At the dawn of the 21st century, America faces immense energy challenges, and enjoys boundless opportunities.
The current crisis in our energy system is the result of decades of bad decisions: the decision to unleash an unconstrained boom in natural gas-fired power plant construction during the 1990s that has since contributed to price spikes throughout the economy; the decision to allow aging coal-fired power plants to continue to operate under outdated emission standards; the decision to subsidize fossil and nuclear fuels at the expense of renewable power and energy efficiency.
The effects of these bad decisions are now apparent. Natural gas prices have doubled in recent years, squeezing the pocketbooks of consumers and the profit margins of industry; both of whom have become increasingly dependent on natural gas for heat, hot water and industrial purposes. Old coal-fired power plants continue to spew pollution that threatens public health, while a new generation of coal-fired plants has been proposed that would add to America’s already substantial contribution to global warming. The nuclear power plants built in the 1960s and 1970s are coming to the end of their original lifespans, but many are receiving a new lease on life from federal officials, presenting a continuing threat to public health and safety.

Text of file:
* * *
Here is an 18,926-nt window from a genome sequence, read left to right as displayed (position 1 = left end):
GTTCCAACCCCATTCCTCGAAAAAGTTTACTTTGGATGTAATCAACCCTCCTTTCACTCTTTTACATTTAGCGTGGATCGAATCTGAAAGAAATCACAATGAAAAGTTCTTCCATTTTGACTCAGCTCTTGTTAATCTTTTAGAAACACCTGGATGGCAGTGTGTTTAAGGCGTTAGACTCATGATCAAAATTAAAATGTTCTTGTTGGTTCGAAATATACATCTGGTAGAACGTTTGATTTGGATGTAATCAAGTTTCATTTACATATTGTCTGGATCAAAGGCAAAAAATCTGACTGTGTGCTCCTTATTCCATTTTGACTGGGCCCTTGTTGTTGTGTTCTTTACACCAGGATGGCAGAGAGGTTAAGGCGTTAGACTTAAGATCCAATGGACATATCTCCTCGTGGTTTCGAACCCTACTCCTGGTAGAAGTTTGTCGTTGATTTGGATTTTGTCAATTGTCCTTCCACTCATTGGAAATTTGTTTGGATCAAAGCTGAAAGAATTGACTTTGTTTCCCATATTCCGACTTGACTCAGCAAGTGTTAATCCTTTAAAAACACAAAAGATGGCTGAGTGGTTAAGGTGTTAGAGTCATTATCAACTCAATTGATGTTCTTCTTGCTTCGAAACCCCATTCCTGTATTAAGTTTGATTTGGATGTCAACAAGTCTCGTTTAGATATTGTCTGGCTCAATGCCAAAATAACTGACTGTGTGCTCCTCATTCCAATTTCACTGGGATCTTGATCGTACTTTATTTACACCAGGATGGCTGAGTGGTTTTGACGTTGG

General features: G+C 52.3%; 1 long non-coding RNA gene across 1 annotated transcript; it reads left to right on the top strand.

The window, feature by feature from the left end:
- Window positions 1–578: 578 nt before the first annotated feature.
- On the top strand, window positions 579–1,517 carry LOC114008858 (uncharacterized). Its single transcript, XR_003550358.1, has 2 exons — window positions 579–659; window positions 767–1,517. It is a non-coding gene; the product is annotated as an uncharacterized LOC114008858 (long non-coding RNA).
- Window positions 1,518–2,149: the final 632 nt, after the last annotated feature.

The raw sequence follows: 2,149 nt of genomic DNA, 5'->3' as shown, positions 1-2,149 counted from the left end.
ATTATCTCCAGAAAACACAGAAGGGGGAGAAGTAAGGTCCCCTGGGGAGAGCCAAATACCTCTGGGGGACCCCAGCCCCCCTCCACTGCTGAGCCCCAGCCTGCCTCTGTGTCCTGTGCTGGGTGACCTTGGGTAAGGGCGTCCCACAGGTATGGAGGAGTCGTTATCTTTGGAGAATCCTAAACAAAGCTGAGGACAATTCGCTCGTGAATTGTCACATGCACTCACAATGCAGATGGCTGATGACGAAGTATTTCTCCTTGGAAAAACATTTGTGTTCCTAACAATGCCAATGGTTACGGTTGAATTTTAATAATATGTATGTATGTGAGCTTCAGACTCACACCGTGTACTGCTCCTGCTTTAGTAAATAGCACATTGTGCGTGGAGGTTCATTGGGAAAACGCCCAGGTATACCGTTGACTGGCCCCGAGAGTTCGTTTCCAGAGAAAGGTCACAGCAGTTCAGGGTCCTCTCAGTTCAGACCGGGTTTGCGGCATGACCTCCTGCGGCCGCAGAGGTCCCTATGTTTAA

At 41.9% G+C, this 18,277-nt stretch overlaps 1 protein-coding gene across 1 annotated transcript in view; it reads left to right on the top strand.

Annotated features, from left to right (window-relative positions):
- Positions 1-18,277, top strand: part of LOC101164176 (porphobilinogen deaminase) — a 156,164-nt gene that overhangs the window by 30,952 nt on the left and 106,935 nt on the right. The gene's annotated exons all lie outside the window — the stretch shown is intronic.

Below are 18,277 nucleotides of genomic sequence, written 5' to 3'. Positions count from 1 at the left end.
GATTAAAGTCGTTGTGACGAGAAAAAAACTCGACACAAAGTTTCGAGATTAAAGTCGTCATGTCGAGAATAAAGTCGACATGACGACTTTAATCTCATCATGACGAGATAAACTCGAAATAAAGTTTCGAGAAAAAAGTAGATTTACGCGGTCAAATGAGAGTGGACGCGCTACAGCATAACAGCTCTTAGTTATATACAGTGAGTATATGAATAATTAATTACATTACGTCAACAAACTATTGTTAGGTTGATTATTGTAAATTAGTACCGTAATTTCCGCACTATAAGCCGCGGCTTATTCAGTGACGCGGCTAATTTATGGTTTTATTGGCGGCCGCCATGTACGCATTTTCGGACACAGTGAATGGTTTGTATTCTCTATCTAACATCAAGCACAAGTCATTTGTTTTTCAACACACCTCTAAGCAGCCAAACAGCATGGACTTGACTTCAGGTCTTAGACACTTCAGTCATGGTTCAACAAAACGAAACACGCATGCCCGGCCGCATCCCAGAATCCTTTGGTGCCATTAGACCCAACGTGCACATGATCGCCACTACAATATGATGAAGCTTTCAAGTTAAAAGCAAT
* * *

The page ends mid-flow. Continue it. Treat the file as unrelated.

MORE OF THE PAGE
Environmentally, our bad energy decisions have made the United States the world’s leading contributor to global warming, threatening the health and welfare of future generations, the ecosystems on which life depends, and America’s standing in the global community. Economically, our decisions have left the United States — historically a world leader in technological innovation — well behind Europe and Japan in the development and deployment of the energy technologies of the 21st century and have tied our continued prosperity to fluctuations in fossil energy prices over which we have little control.
Should we remain on our present course, the energy challenges facing the United States will only grow in magnitude. The depletion of fossil energy reserves, increased demand for energy, aging domestic energy infrastructure, and the acceleration of global warming will continue to pose problems both for our immediate welfare and our nation’s long-term economic and environmental sustainability.
Associate Director and Senior Policy Analyst, Frontier Group
Tony Dutzik is associate director and senior policy analyst with Frontier Group. His research and ideas on climate, energy and transportation policy have helped shape public policy debates across the U.S., and have earned coverage in media outlets from the New York Times to National Public Radio. A former journalist, Tony lives and works in Boston.